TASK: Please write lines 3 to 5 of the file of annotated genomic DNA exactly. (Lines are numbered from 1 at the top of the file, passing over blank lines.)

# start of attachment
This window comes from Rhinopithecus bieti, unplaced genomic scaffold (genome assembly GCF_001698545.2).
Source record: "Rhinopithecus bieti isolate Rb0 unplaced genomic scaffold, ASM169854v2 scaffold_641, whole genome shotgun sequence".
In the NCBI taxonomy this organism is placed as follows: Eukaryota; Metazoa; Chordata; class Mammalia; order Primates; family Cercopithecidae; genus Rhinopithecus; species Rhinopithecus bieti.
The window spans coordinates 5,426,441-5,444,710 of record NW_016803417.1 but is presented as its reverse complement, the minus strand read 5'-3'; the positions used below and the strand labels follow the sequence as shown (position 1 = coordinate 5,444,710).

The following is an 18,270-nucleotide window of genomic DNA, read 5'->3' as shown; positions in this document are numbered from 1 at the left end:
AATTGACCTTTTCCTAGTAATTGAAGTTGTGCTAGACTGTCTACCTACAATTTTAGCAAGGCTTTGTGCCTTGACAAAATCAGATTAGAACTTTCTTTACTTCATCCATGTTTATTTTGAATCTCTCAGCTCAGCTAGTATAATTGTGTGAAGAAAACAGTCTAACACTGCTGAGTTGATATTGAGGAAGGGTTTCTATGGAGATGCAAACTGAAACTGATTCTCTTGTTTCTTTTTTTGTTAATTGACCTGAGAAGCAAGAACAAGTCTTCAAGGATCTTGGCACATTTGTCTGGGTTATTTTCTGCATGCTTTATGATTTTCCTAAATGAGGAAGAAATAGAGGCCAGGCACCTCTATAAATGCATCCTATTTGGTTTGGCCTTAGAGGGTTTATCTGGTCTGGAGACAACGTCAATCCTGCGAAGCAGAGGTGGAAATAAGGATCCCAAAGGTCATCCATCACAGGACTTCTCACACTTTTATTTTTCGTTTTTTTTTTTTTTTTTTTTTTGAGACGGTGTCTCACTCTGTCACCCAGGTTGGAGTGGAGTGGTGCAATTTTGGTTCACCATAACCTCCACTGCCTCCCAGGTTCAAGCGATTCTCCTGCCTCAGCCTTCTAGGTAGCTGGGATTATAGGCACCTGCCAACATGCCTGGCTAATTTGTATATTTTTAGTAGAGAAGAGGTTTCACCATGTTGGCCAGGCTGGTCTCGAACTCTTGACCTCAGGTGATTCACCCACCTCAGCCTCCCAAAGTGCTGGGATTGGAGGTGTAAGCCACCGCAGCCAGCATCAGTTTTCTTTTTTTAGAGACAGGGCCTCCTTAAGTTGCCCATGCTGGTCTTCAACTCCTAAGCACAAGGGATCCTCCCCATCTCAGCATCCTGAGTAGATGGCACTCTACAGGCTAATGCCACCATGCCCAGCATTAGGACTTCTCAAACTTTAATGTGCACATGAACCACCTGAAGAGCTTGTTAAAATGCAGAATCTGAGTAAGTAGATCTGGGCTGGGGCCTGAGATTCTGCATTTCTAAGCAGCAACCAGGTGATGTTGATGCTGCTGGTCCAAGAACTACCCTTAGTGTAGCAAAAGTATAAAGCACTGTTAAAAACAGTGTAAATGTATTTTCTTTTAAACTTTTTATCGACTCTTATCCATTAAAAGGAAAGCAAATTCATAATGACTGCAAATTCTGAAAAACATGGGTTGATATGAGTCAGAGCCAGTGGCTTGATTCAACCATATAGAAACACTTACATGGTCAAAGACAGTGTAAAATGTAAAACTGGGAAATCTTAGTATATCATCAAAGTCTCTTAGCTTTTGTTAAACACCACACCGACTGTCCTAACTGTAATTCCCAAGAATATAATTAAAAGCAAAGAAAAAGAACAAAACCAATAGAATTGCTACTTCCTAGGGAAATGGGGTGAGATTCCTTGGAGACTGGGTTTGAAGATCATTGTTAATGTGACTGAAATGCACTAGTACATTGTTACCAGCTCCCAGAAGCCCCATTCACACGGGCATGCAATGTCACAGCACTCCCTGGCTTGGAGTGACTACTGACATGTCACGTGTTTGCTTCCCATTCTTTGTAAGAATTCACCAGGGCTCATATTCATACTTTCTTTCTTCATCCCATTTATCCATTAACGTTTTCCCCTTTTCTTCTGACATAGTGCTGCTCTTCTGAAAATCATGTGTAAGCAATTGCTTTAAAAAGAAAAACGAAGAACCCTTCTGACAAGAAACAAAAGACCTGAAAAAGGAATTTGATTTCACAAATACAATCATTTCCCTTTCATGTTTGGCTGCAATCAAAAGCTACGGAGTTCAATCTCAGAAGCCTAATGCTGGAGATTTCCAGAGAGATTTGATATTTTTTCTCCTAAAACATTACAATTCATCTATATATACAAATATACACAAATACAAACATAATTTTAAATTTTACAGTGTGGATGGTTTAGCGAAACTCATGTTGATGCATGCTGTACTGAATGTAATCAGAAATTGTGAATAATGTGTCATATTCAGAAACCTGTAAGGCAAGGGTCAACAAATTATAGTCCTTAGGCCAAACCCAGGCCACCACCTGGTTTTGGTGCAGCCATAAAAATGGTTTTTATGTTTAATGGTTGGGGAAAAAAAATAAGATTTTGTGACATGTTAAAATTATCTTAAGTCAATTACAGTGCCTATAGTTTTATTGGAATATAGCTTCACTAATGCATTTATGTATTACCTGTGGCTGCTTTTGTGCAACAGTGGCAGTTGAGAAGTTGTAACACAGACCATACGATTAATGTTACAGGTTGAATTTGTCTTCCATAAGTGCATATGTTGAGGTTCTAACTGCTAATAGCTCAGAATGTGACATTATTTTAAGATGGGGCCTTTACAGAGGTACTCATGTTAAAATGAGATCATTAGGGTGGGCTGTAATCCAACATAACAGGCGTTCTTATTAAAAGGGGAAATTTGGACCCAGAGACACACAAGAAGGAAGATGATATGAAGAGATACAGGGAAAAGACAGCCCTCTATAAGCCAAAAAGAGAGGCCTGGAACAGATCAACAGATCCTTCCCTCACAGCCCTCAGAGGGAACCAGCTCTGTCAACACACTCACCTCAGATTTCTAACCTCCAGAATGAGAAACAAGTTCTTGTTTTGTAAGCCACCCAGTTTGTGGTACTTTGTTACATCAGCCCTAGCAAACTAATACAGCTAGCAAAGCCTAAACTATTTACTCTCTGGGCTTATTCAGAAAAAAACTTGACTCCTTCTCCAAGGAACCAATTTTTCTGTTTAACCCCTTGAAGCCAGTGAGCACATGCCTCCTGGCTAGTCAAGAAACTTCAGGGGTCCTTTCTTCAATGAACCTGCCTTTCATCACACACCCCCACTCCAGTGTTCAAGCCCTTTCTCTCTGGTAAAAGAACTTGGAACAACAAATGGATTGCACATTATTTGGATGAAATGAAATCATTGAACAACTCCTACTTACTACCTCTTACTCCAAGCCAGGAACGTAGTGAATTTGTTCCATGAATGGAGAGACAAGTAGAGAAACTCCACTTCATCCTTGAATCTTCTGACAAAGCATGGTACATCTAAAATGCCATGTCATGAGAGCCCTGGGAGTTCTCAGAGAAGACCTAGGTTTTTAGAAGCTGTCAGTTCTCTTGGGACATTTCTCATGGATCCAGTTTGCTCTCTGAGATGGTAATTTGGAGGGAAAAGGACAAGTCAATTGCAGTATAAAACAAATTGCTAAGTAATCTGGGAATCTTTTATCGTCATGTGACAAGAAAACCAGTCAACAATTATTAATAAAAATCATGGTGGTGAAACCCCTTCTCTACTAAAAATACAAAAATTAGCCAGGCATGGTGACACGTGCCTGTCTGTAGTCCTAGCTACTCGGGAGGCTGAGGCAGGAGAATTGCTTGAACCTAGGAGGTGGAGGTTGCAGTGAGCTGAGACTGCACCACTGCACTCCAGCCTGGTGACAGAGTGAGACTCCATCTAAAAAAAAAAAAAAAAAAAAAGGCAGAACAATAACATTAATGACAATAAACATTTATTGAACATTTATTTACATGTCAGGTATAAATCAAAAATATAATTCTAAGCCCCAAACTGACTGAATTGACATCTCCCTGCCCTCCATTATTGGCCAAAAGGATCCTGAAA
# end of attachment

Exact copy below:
In the NCBI taxonomy this organism is placed as follows: Eukaryota; Metazoa; Chordata; class Mammalia; order Primates; family Cercopithecidae; genus Rhinopithecus; species Rhinopithecus bieti.
The window spans coordinates 5,426,441-5,444,710 of record NW_016803417.1 but is presented as its reverse complement, the minus strand read 5'-3'; the positions used below and the strand labels follow the sequence as shown (position 1 = coordinate 5,444,710).

The following is an 18,270-nucleotide window of genomic DNA, read 5'->3' as shown; positions in this document are numbered from 1 at the left end: